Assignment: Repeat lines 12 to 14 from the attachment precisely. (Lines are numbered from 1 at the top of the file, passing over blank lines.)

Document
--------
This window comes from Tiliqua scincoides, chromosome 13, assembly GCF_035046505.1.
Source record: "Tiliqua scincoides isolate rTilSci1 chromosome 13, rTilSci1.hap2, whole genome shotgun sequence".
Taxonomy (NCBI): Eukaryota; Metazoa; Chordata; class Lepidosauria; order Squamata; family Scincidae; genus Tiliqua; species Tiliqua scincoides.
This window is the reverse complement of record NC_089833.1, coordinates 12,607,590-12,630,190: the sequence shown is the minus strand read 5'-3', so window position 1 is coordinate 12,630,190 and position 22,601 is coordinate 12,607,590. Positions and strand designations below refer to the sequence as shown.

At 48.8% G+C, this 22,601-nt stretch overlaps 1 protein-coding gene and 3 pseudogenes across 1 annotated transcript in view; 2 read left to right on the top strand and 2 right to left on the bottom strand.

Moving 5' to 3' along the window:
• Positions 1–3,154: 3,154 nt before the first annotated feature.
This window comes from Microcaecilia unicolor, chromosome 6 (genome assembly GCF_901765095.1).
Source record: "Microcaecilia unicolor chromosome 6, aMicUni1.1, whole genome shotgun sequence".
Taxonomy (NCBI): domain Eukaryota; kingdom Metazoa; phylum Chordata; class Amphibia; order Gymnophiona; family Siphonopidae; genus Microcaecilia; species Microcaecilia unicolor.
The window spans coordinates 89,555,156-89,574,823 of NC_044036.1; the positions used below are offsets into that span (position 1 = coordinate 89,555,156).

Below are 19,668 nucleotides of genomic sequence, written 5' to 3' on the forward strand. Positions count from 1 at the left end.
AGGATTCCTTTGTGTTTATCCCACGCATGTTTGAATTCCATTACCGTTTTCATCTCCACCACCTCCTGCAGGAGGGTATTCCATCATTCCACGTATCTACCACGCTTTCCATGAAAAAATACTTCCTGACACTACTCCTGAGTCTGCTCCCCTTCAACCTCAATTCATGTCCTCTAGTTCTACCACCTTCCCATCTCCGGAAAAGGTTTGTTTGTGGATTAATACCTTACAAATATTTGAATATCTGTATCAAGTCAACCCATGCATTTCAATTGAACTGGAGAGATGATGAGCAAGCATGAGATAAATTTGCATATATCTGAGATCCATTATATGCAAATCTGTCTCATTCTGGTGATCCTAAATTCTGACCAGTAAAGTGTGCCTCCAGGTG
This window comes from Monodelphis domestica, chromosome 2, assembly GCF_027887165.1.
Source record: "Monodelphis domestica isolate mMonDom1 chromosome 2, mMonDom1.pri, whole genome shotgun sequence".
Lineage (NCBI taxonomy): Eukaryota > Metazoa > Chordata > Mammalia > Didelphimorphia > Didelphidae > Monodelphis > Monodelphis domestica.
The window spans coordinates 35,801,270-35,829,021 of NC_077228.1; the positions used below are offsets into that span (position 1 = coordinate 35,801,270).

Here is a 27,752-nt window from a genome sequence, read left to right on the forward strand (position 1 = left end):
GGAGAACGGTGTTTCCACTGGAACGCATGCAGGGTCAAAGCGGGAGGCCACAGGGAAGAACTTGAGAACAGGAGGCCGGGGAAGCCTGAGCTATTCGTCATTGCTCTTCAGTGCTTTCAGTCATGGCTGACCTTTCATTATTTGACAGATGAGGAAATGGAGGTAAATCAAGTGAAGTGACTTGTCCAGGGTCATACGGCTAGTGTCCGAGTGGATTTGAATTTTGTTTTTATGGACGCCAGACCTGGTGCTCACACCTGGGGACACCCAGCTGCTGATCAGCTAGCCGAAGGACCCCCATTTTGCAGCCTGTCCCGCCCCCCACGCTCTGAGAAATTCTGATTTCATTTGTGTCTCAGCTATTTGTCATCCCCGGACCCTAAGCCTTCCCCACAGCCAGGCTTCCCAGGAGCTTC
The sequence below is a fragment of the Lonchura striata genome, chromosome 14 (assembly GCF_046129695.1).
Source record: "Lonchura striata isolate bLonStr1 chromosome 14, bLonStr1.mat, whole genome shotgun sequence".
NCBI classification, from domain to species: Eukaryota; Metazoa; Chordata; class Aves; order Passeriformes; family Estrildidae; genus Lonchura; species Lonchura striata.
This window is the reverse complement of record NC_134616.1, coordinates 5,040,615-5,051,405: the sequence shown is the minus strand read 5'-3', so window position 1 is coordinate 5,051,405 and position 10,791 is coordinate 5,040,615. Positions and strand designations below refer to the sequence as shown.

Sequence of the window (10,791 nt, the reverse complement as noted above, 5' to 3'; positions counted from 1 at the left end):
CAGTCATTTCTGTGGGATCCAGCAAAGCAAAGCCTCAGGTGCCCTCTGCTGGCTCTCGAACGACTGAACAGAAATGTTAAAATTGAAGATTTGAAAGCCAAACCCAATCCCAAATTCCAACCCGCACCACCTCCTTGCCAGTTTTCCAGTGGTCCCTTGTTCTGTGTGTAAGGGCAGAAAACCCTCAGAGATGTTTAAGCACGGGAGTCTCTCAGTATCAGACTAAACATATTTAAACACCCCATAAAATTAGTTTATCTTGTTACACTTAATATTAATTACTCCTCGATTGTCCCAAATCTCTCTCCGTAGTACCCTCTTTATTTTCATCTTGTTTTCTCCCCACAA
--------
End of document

Below are 19,668 nucleotides of genomic sequence, written 5' to 3' on the forward strand. Positions count from 1 at the left end.
AGGATTCCTTTGTGTTTATCCCACGCATGTTTGAATTCCATTACCGTTTTCATCTCCACCACCTCCTGCAGGAGGGTATTCCATCATTCCACGTATCTACCACGCTTTCCATGAAAAAATACTTCCTGACACTACTCCTGAGTCTGCTCCCCTTCAACCTCAATTCATGTCCTCTAGTTCTACCACCTTCCCATCTCCGGAAAAGGTTTGTTTGTGGATTAATACCTTACAAATATTTGAATATCTGTATCAAGTCAACCCATGCATTTCAATTGAACTGGAGAGATGATGAGCAAGCATGAGATAAATTTGCATATATCTGAGATCCATTATATGCAAATCTGTCTCATTCTGGTGATCCTAAATTCTGACCAGTAAAGTGTGCCTCCAGGTG
This window comes from Monodelphis domestica, chromosome 2, assembly GCF_027887165.1.